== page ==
The "anxiety of the Christian," as Guardini denotes it, is constructed of several things. First, it is a fear for his (or her) own salvation and that of the world. Second, man is prone (and frequently does) misinterpret creation's masterful perfection and thus abuse it by sin. As Acts 17:28 affirms, essential nature and existence only exist in God! Man's being in the world really and truly is possible only from God, and in God. Because of the effects of the Fall, man unfortunately doesn't exist as a perfect and complete being, but rather in a state of movement toward God - given, sometimes that movement takes wrong turns however, as false religious systems attest. However, the closer to God one gets, the more complete and real one becomes. This movement then is nothing other than the fulfillment of the will of God, and our positive response to it. Therefore, to do God's will is to come nearer to Him, and in doing so, one becomes more real. Furthermore, in doing so, the creature (us) is meant to reach his (or her) place with God, being we have donned His holy self-indwelling (the Holy Spirit) by grace. Guardini, on pages 51-52 of his text, illustrates this with the imagery of the mother, and his point is that it is more terrible than a child rejecting the mother who nurtured and gave life to it when creation turns away from God by sin. And, God is sorrowful at that choice (Genesis 6:6). At this point, it is important to mention that God doesn't take some sadistic glee at dealing out judgement on his creation for their inquity - it breaks his heart. Also, despite some popular theologies that misinterpret God as a wrathful, vengeful demiurge who wants to barbecue people in hell, the reality is that hell is a real place, and it wasn't originally created for us - therefore, God is not the one that sends us there; we send ourselves by choices we make to reject Him, and it grieves Him. Even Lucifer, despite the fact he is a being now of indescribable evil and contempt, was originally created by God and in being was good, but Lucifer chose his fate and fell as a result of his own error, not because God wanted it to happen. So, as a mother can never reject the life she has brought into the world and nurtured, God doesn't reject His creation. Rather, His creation often rejects Him, and therefore chooses its fate.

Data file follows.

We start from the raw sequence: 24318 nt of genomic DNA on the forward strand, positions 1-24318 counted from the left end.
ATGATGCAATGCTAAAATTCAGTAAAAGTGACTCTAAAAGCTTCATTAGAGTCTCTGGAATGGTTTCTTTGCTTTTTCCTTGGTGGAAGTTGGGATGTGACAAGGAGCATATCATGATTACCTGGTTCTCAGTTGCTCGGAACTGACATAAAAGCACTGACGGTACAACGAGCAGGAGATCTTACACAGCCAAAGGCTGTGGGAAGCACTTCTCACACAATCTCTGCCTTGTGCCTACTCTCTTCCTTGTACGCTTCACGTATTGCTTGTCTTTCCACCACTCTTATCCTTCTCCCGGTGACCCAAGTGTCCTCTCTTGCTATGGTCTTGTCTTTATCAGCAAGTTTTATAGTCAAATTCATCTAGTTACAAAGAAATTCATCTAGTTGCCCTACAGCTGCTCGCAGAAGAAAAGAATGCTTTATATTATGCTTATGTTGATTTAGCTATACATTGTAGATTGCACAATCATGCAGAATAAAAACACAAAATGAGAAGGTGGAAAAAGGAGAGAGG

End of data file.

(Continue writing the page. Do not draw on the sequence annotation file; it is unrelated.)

In conclusion, Christ came "to save that which was lost" (Luke 19;10 NKJV). Therefore, He Himself teaches us to pray "Thy will be done on earht as it is in heaven." We are to pray this so that God may grant man the impulse to turn back to Him in this life, as there will be no further opportunities in the next. We also do not literally see His light on earth, but we pray by faith as if we did - remember, "faith is the substance of things hoped for, the evidence of things not seen," (Hebrews 11:1 NKJV), and "by faith we understand that the worlds were framed by the Word of God" (Hebrews 11;3), and in that we also must understand that this "faith without works is dead" (James 2:17). Therefore, one of those "works" is the unceasing prayer that "Thy will be done on earth as it is in heaven," and in doing so we must also let the Holy Spirit animate us to do our part to participate in doing the will of the Lord in this life, so that we may live in the will of God in the next.